Part of a generation of actors who grew up with their faces all over Nickelodeon advertisements, Nathan Kress participated in his fair share of projects for the network. He’s appeared in several shows and original movies for Nickelodeon, but he’s also worked behind the camera for the network aimed at kids and families.
Fans might still think of him as a comedic teen on family sitcoms, but he’s worked on a variety of projects since then, and he’s returning to the show that made him famous 15 years later for a streaming revival of iCarly.
Nathan Kress only appears in one episode of True Jackson, VP, but it’s a memorable one for the criminally underrated show. Keke Palmer stars as the titular character, a designer who has to juggle her work commitments with high school life. It’s True that spends the most time with Kress’ Prince Gabriel. True is tasked with designing a suit for the teen royal, but that’s not all she does. When she finds out that Gabriel spends most of his time sheltered in the palace, she takes him out on the town.
Up to this point, Kress had spent most of his time on Nickelodeon playing the nerdy outcast, so royalty took him in a different, though still comedic, direction for the network.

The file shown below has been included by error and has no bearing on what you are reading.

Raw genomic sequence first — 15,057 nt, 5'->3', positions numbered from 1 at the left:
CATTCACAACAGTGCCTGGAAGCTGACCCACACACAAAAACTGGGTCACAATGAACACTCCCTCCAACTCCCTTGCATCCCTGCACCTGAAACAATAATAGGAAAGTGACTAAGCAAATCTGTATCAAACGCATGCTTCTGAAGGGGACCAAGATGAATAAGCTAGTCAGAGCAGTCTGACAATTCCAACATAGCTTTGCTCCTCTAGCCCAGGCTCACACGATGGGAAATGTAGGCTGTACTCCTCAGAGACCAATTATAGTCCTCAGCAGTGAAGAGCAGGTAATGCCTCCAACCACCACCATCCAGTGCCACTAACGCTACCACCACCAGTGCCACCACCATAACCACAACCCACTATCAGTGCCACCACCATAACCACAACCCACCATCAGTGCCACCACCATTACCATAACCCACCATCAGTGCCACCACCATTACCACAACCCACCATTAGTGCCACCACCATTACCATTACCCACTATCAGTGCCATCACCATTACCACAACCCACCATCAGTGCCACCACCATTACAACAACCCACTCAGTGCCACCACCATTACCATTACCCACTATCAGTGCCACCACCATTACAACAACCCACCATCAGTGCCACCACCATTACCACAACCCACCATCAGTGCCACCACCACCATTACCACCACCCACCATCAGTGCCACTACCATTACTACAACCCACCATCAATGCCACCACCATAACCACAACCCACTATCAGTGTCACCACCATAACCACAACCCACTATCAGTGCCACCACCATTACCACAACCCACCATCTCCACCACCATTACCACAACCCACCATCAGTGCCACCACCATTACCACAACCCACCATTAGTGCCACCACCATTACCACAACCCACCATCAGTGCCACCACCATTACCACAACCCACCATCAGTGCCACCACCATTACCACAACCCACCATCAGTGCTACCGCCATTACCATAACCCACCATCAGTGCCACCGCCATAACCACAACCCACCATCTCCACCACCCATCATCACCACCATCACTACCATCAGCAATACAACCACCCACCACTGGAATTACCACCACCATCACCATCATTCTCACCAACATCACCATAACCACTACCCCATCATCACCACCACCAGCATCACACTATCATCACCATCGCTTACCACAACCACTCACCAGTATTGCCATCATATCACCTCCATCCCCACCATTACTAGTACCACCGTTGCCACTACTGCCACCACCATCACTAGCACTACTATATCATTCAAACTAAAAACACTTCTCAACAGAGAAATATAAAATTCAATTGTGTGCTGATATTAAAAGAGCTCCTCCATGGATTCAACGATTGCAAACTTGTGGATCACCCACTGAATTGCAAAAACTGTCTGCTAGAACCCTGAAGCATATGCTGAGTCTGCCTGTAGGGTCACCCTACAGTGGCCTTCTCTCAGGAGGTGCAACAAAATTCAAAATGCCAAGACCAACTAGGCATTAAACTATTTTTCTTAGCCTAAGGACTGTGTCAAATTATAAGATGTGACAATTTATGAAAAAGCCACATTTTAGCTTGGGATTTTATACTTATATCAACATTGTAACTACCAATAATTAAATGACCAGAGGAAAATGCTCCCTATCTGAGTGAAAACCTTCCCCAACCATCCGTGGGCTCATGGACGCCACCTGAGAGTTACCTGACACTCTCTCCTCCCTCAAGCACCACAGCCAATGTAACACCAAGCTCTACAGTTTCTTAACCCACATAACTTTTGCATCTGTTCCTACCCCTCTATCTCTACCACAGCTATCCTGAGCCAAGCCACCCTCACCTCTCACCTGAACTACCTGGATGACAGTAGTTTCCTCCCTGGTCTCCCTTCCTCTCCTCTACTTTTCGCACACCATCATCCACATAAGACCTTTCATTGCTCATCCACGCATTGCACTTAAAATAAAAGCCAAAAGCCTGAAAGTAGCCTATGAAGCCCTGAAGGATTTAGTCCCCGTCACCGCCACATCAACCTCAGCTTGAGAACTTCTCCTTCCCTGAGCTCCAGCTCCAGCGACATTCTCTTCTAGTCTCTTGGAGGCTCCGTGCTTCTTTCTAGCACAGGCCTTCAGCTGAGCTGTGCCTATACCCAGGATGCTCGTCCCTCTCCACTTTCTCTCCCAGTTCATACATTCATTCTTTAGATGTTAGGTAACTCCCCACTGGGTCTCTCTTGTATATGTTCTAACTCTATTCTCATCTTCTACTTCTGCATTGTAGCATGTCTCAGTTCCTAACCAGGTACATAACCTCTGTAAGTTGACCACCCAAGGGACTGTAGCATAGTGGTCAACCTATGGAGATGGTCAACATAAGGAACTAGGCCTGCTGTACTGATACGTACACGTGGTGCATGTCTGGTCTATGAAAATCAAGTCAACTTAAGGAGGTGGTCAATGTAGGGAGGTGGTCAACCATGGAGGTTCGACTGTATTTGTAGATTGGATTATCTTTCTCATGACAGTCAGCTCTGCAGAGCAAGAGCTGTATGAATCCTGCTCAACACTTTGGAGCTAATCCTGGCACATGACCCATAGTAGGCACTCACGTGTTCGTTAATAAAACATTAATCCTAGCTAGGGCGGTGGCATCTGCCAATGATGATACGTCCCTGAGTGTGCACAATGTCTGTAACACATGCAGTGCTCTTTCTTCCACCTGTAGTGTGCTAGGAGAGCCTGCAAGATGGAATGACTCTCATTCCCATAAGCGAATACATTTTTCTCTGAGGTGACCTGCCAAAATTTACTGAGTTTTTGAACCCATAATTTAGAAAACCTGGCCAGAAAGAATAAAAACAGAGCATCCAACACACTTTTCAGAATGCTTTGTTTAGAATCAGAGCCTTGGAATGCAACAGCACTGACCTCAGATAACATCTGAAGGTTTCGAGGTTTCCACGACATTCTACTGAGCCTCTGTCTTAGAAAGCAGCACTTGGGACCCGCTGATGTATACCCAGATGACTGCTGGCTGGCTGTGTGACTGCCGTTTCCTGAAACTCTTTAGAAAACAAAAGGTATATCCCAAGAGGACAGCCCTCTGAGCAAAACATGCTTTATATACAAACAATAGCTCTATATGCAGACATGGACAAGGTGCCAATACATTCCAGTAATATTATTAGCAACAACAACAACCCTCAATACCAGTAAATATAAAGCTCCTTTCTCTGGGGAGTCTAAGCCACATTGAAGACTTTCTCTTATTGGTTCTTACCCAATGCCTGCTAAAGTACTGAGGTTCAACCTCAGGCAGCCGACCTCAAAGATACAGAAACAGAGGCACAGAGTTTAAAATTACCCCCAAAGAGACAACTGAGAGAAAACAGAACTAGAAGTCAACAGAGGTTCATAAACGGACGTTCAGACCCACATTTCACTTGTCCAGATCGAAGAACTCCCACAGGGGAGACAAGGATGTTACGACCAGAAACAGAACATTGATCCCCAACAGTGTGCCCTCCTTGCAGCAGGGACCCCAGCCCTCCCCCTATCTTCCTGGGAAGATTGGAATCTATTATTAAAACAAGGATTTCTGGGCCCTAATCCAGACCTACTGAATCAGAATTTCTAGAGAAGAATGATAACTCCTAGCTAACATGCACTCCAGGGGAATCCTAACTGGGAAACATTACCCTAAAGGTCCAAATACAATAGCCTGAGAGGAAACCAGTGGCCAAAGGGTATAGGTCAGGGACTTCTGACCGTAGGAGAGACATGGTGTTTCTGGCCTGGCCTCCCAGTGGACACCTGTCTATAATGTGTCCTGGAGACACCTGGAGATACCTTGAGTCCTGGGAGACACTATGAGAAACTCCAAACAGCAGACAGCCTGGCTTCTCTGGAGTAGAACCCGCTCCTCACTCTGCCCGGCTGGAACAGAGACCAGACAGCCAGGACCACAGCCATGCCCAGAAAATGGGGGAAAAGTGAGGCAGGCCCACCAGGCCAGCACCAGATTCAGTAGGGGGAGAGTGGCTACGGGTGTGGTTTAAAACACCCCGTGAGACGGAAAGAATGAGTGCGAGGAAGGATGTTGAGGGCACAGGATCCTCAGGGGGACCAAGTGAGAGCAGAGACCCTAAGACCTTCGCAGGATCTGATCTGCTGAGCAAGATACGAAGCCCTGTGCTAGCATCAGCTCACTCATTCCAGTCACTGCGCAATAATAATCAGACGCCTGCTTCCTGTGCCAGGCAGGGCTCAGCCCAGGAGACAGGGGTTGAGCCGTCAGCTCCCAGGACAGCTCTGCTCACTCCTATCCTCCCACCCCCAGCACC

Stepping away from sitcoms as an adult, Kress started taking on more dramatic roles, like that of Albee in Breaking Brooklyn. The movie examines the relationships between brothers as they undergo financial hardship.
In the case of Albee, he’s the big brother of a boy who loves dance. When their father is arrested, the two are left to survive on the streets, and they find refuge with a former professional dancer who now teaches children. The movie might not have had a huge release, but it allowed Kress to take on the role of caretaker, stepping out of the sidekick shoes.
In the late 2000s, Kress found himself typecast as the awkward nerd in several projects. Nickelodeon’s original movie Gym Teacher: The Movie, put Kress in the same role.
As the new kid in school, his character Roland is so accident-prone and “not athletic” that he wears a helmet all the time. He’s one of the kids in the gym class at the center of the story as Christopher Meloni plays the titular authority figure, who learns what it means to be a good teacher all over again.